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A sampling of folklife and cultural tourism projects in the U.S.
Case Study: South Carolina Heritage Corridor Tourism Projects
South Carolina Arts Commission
Craig Stinson, the folklorist at the South Carolina Arts Commission, has been building on the creative work which his predecessor, folklorist Lesley Williams, has done in imbedding folk arts projects within a heritage corridor now being developed in the state. Williams established a collaborative relationship for these tourism projects with the State Department of Parks, Recreation and Tourism (PRT) and with the McKissick Museum. She also established a steering committee of people working within the corridor, which included academics, traditional artists, PRT staff, and individuals from the heritage corridor regional boards.
The heritage corridor starts in the South Carolina Piedmont area near Clemson, goes down to the Georgia Coast, then up to Charleston. The corridor is divided into four regions, each of which has a local board. PRT has been working with these local boards to assess cultural resources. Williams received a National Endowment for the Arts infrastructure initiative grant to assist in this process by identifying and developing folklife tourism resources in regions 1 and 2 of the corridor. These funds allowed her to hire folklorist Sally Council to conduct primary research in these two areas. A local South Carolina group, the Piedmont Harmony Project, worked collaboratively with Council in the documentation of area musical traditions.
Plans include a discovery center in each region of the corridor that will explore nature, history, and contemporary culture through thematic interpretive frameworks. Darlene Roth, who holds a Ph.D. in American Civilization, has been hired to develop the thematic frameworks for the centers, working collaboratively with different local communities and organizations. Partners are now in the process of coming up with the interpretive themes for region 1 and are finding it to be a quite challenging process. An Atlanta firm has been hired to design the discovery centers, and they hired Janice Morrill, a folklorist and museum exhibit developer, to coordinate this process.
Stinson notes that Williams had embarked on this cultural tourism project because she saw it as a great opportunity to fund in-depth field research. Her original vision has been more than realized in that not only have traditions been identified, but organizations from eight of the counties that were surveyed have applied for funding through the South Carolina Arts Commission Folklife and Traditional Arts grant program.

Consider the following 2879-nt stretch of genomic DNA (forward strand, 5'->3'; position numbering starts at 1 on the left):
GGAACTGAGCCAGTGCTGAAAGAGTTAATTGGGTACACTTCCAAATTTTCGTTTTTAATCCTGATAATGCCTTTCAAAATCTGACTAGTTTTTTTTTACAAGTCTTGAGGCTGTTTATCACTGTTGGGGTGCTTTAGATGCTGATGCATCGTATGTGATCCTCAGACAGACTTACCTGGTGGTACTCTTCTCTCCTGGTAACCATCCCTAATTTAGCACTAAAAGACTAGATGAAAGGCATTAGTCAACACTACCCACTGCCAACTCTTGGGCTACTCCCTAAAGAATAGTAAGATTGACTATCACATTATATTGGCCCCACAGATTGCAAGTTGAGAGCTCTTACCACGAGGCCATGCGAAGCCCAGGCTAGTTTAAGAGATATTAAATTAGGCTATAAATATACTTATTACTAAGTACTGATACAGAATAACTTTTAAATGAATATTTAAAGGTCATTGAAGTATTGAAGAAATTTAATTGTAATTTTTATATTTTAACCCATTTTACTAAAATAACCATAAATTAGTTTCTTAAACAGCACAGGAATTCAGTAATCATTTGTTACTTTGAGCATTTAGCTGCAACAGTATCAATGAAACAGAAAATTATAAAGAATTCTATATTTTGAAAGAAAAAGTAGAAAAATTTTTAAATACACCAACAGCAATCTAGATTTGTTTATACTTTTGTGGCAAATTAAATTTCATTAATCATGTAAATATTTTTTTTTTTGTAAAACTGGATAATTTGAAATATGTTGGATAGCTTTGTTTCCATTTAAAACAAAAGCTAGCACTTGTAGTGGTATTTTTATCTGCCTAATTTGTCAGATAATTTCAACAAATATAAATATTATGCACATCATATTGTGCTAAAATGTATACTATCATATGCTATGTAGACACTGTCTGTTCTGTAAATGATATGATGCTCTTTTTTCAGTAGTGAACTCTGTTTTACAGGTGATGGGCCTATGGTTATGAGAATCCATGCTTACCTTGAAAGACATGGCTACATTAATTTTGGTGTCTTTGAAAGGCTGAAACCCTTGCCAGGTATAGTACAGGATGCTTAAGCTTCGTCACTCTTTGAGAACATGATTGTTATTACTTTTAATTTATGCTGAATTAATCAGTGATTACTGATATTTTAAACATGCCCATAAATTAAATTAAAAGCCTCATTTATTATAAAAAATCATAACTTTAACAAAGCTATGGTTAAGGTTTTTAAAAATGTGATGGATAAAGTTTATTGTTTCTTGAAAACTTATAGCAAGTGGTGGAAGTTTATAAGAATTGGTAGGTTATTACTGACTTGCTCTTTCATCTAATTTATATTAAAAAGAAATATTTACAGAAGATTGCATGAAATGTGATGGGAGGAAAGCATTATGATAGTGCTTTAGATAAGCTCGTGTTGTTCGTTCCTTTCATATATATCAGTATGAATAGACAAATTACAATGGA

An example of one application is the Greenwood Museum, which received funding for a documentary on local food traditions, in particular a locale in the region that serves hash. Stinson notes that often product-oriented grant proposals are not strong in their marketing plans, and he adds that knowing that the discovery centers will be in place as outlets for these projects has eased much of the apprehension about marketability.
The folklife grant program is new to the Arts Commission, and because of the work carried out through the infrastructure initiative, the grant requests have far exceeded the amounts available. This dilemma has enabled Stinson to ask for and receive an increase in the annual folklife grant budget for next year from $16,000 to $40,000.
Folklorist Douglas Day has been hired to do the field research in region 2 and is currently in the process of completing it. Day and Stinson are currently working to install an internet exhibit featuring this work under the domain name www.traditionalarts.org. The internet site, which is already up and running, also includes publications and grant deadlines. The site will also serve as a place where individuals or organizations can post event dates and the like. To involve as large a constituency as possible in the process of planning these various initiatives, Stinson has also created an internet listserv for those in folklife and related pursuits; the list began with 12 people and has now grown to 120.
The www.traditionalarts.org website will be up and running in Fall 2000 and will soon be managed under the auspices of a private non-profit folk arts state advocacy agency which is currently being established. Stinson is now developing a statewide organization named the South Carolina Traditional Arts Network; the group is now in the process of filing for 501(c)(3) status.
Stinson also convinced the South Carolina and North Carolina Folklore Societies to publish their newsletters jointly under the title "Folklore in the Carolinas." PRT has seen the newsletter and is very excited about the great potential involved in the possibility of working collaboratively on cultural tourism programs with their colleagues in North Carolina.
Stinson's idea since coming to the Arts Commission has been to build on Williams' work to develop an infrastructure around cultural tourism so that all aspects of the Arts Commission's Folklife and Traditional Arts Program, whether for tourists or for local communities, are working to reinforce and strengthen one another. For instance, the above-mentioned increase in the folklife grant budget was made possible by the Arts Commission's Institute for Community Scholars (ICS). Stinson notes that "our funds got increased because ICS participants at the grassroots working in the South Carolina National Heritage Corridor got in the applications. My theory, and I believe this is correct for Lesley [Williams] as well, is that it all has to work together or there's no point."
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